A mysterious title, huh?
I’ll surprise you. It means exactly what it means- Ultimate. Canadian. Adventure. Maybe half-ultimate, cause we decided we didn’t want to go to Yukon this time of year and freeze our asses off.
So Ultimate Canadian Adventure, by Klaudia Pyc, is a month-long road trip across Western Canada, through Alberta and British Colombia.
The idea of that trip came to our heads last summer when my boyfriend said he wants to go to Canada February-April and I realised I have almost a month of Easter vacation from the uni.
So here we are, two world travellers riding across Canada and working remotely from coffee shops. And Airbnbs. Unfortunately, it’s not one of those adventures when you have two crazy people, driving around and sleeping wherever. But I still will call it an adventure, especially because of our amazing Toyota Ta-home-a (I am not taking a credit for it, I’ve read an article where someone used it and I just loved it).
So we do sleep in Airbnb’s from time to time. But other times, we actually ARE crazy adventurers:
One day we decided we need some time to play in the snow, learn how to ski, practice some snow anchors. For that reason we drove 742 road, leaving Canmore, going through Kanaskis, next to Ha Ling and Three Sisters Peaks. We found a nice piece of snow and had a lot of fun. A girl we met told us there are a lot of unnamed peaks in the area that make great backcountry skiing. Worth checking out!
So, the saddest thing about that trip was… we never actually got to Jasper. I never got my perfect picture on the Icefield Parkway. At the time we were planning to get to Jasper, due to the weather conditions and that there was an avalanche that came down on the Parkway, it got closed for about 3 days.
But we did come up with some interesting ideas. Driving up in the snowstorm, we decided THAT was a real Canadian experience. But to make it as Canadian as it gets that view was missing a moose running around with Canadian flag in his horns and a bear chasing after him with a bunch of maple syrup in his paws. Just a thought.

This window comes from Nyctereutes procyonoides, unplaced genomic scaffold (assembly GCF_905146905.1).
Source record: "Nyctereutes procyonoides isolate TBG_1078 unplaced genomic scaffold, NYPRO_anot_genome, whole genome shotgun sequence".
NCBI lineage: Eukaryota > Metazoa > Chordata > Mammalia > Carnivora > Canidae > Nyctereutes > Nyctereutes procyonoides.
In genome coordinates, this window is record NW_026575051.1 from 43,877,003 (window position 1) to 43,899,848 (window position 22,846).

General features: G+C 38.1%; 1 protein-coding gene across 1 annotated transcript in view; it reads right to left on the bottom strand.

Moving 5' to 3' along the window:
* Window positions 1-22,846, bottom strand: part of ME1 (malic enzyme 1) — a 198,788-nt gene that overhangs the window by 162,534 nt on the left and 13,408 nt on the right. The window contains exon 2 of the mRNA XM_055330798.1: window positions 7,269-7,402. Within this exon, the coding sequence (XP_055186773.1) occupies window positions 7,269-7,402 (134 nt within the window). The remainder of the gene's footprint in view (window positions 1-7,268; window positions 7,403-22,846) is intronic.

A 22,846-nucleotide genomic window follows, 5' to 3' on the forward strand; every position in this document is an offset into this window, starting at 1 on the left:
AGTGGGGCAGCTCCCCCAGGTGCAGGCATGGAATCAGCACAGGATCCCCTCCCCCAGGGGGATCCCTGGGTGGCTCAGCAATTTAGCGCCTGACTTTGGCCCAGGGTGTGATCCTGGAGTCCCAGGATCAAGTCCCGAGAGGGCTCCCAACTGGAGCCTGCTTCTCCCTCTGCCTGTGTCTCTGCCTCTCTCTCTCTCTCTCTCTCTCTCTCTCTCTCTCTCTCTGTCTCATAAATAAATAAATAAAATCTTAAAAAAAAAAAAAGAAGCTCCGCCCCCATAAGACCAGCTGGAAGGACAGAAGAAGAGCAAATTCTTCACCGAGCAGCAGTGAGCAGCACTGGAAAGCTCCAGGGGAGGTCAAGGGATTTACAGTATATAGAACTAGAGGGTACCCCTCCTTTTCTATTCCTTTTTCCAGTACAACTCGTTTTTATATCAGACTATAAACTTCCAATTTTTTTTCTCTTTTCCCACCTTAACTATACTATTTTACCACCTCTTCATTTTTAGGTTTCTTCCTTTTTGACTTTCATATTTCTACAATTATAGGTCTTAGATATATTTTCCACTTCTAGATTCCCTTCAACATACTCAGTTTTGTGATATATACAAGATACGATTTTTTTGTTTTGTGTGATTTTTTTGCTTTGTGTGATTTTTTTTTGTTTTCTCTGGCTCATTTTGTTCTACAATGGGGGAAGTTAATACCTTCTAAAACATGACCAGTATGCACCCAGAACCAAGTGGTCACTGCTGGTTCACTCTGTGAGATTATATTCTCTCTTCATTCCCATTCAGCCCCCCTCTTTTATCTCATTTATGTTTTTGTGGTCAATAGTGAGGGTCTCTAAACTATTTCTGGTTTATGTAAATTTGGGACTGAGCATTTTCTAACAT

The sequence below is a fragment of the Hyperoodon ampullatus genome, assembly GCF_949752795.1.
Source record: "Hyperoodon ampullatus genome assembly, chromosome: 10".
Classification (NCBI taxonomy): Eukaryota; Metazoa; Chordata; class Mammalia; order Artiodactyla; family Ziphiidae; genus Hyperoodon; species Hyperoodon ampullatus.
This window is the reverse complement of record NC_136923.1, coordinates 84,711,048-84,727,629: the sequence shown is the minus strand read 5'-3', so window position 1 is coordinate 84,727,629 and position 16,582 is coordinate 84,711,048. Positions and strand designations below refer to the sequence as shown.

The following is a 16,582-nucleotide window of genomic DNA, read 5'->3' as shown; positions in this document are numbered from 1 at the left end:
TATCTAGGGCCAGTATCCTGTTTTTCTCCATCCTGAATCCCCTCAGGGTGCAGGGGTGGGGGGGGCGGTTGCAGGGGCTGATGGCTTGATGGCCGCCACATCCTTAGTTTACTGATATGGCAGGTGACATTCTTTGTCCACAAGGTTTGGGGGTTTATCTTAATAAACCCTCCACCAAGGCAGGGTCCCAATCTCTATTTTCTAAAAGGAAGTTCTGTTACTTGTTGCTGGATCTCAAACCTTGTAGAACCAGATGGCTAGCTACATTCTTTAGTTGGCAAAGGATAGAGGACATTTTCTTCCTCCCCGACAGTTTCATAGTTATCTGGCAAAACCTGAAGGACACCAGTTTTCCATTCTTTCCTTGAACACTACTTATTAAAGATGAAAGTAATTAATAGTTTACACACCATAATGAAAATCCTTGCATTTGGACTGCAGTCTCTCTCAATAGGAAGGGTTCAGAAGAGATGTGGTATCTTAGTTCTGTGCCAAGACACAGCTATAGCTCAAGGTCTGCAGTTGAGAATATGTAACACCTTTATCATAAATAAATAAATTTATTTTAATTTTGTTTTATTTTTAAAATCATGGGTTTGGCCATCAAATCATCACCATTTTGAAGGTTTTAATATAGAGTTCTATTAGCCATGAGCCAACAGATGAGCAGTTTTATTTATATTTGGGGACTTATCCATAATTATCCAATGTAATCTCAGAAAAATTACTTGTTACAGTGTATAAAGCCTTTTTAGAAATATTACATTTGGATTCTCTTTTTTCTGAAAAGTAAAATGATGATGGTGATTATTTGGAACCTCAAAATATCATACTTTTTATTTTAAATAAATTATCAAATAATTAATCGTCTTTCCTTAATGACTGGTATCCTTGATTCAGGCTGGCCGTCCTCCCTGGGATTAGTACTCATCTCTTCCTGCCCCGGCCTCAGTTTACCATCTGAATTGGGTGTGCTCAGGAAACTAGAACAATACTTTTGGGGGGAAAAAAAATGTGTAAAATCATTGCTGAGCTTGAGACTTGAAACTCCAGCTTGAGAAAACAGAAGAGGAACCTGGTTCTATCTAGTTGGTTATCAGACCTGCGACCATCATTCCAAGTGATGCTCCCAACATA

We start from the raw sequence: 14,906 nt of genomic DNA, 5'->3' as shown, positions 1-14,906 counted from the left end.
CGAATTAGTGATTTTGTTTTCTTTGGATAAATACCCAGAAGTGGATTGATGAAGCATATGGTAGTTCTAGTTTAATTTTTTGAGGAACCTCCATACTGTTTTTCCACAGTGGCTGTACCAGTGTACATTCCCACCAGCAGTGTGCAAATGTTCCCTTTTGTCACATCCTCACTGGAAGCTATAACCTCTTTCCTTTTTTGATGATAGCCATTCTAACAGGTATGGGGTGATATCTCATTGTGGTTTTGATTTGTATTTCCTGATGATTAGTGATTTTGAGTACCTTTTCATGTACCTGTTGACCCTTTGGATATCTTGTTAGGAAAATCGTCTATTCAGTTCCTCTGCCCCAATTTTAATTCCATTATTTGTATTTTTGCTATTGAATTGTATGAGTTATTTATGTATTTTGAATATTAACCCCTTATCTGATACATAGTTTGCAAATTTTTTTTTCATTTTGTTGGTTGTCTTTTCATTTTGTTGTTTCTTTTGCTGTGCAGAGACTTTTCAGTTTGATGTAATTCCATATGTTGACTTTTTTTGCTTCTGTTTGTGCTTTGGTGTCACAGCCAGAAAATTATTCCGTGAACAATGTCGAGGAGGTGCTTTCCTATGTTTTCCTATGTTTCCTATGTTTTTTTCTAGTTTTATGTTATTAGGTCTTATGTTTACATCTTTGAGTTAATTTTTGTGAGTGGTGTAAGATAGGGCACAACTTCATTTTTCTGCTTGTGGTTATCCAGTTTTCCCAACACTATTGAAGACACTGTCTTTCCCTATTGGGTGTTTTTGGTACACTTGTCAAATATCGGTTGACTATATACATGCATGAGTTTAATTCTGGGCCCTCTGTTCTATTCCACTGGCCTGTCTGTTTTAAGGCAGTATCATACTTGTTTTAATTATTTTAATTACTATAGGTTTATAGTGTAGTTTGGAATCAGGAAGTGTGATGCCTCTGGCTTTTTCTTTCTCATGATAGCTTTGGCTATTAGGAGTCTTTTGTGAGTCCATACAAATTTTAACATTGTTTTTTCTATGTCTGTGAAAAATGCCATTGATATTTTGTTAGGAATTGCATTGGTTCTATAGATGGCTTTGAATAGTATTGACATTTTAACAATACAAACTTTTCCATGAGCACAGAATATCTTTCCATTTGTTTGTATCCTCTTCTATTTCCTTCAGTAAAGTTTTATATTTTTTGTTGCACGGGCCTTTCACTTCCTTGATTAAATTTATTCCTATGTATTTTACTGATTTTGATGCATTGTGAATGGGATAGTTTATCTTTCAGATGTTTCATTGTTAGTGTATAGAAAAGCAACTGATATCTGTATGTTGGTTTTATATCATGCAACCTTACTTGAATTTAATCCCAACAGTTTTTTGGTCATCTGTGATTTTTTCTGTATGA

It is amazing how, driving from Banff, within like 4 hours, we crossed three different biomes (landscapes/weather). We went from alpine snow storm with an avalanche danger, to Alaskan style chilly rain, to windy Arizona-looking landscape. And then to something that looked literally like Western Colorado (rocky but green).
But anyway, it was the only bigger town on our way, and an interesting change after all those little town and villages (some really creepy-looking) that had like one restaurant (usually called as “the best *sth* in the town”) and maybe a gas station, that was also a convenience store and a bakery.
There is that one part of Hwy 99, between Kamloops and Lillooet going through the Marble Canyon BC and getting to the Pavillon Lake. Make sure to keep your eyes open in the area. There is an Island on the lake, with an actual house on it! It’s a view straight from a strange movie. (According to Google it was recently for sale)
To be honest, camping in Canada is not that straightforward as it is in the US. They say there are crown lands that are supposed to be the same as American National Forests, but good luck finding the map of them on the internet.
Apparently, you need to obtain a special permit to have a fire in British Columbia. Also, the firewood sold at the gas stations is not that popular here…
Remember that both Jasper and Banff are National Parks, so in order to enter Banff, you need a National Park pass. Anual pass for all the Parks in Canada is about 140$.
P.S.: If you got confused with times I used, I am writing it from A Zephyr Cafe in Squamish. Just to explain a reason why I was using present and then switched to the past 🙂 To explain mentioning exact coffee shop- I sit under an armour of a unicorn!
I hope you enjoyed it!